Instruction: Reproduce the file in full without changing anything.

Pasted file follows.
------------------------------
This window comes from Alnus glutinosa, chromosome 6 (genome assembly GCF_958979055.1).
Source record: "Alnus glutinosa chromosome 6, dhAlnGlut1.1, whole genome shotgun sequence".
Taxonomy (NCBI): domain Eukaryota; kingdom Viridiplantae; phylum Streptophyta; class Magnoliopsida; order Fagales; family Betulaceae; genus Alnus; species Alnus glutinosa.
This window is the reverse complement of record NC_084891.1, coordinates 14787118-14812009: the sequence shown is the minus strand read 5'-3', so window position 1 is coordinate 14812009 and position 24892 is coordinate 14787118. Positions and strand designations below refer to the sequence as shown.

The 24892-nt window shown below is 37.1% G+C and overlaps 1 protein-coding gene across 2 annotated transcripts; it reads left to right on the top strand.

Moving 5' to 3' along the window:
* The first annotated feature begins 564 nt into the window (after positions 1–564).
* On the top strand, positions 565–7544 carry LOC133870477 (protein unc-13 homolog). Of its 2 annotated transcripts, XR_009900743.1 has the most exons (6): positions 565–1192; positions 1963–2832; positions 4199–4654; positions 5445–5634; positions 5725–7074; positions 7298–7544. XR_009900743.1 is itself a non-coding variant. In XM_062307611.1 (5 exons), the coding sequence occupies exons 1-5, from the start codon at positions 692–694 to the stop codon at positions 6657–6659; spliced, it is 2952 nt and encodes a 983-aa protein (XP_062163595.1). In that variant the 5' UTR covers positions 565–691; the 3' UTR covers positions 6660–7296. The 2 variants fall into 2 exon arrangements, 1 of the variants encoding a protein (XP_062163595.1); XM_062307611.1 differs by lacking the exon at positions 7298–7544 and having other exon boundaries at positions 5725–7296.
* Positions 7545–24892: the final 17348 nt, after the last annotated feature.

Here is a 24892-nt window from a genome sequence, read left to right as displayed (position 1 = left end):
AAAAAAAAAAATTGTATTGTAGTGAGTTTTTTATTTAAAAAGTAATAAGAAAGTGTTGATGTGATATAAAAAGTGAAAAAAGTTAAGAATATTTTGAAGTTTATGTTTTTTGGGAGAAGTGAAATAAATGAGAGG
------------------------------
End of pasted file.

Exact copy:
This window comes from Alnus glutinosa, chromosome 6 (genome assembly GCF_958979055.1).
Source record: "Alnus glutinosa chromosome 6, dhAlnGlut1.1, whole genome shotgun sequence".
Taxonomy (NCBI): domain Eukaryota; kingdom Viridiplantae; phylum Streptophyta; class Magnoliopsida; order Fagales; family Betulaceae; genus Alnus; species Alnus glutinosa.
This window is the reverse complement of record NC_084891.1, coordinates 14787118-14812009: the sequence shown is the minus strand read 5'-3', so window position 1 is coordinate 14812009 and position 24892 is coordinate 14787118. Positions and strand designations below refer to the sequence as shown.

The 24892-nt window shown below is 37.1% G+C and overlaps 1 protein-coding gene across 2 annotated transcripts; it reads left to right on the top strand.

Moving 5' to 3' along the window:
* The first annotated feature begins 564 nt into the window (after positions 1–564).
* On the top strand, positions 565–7544 carry LOC133870477 (protein unc-13 homolog). Of its 2 annotated transcripts, XR_009900743.1 has the most exons (6): positions 565–1192; positions 1963–2832; positions 4199–4654; positions 5445–5634; positions 5725–7074; positions 7298–7544. XR_009900743.1 is itself a non-coding variant. In XM_062307611.1 (5 exons), the coding sequence occupies exons 1-5, from the start codon at positions 692–694 to the stop codon at positions 6657–6659; spliced, it is 2952 nt and encodes a 983-aa protein (XP_062163595.1). In that variant the 5' UTR covers positions 565–691; the 3' UTR covers positions 6660–7296. The 2 variants fall into 2 exon arrangements, 1 of the variants encoding a protein (XP_062163595.1); XM_062307611.1 differs by lacking the exon at positions 7298–7544 and having other exon boundaries at positions 5725–7296.
* Positions 7545–24892: the final 17348 nt, after the last annotated feature.

Here is a 24892-nt window from a genome sequence, read left to right as displayed (position 1 = left end):
AAAAAAAAAAATTGTATTGTAGTGAGTTTTTTATTTAAAAAGTAATAAGAAAGTGTTGATGTGATATAAAAAGTGAAAAAAGTTAAGAATATTTTGAAGTTTATGTTTTTTGGGAGAAGTGAAATAAATGAGAGG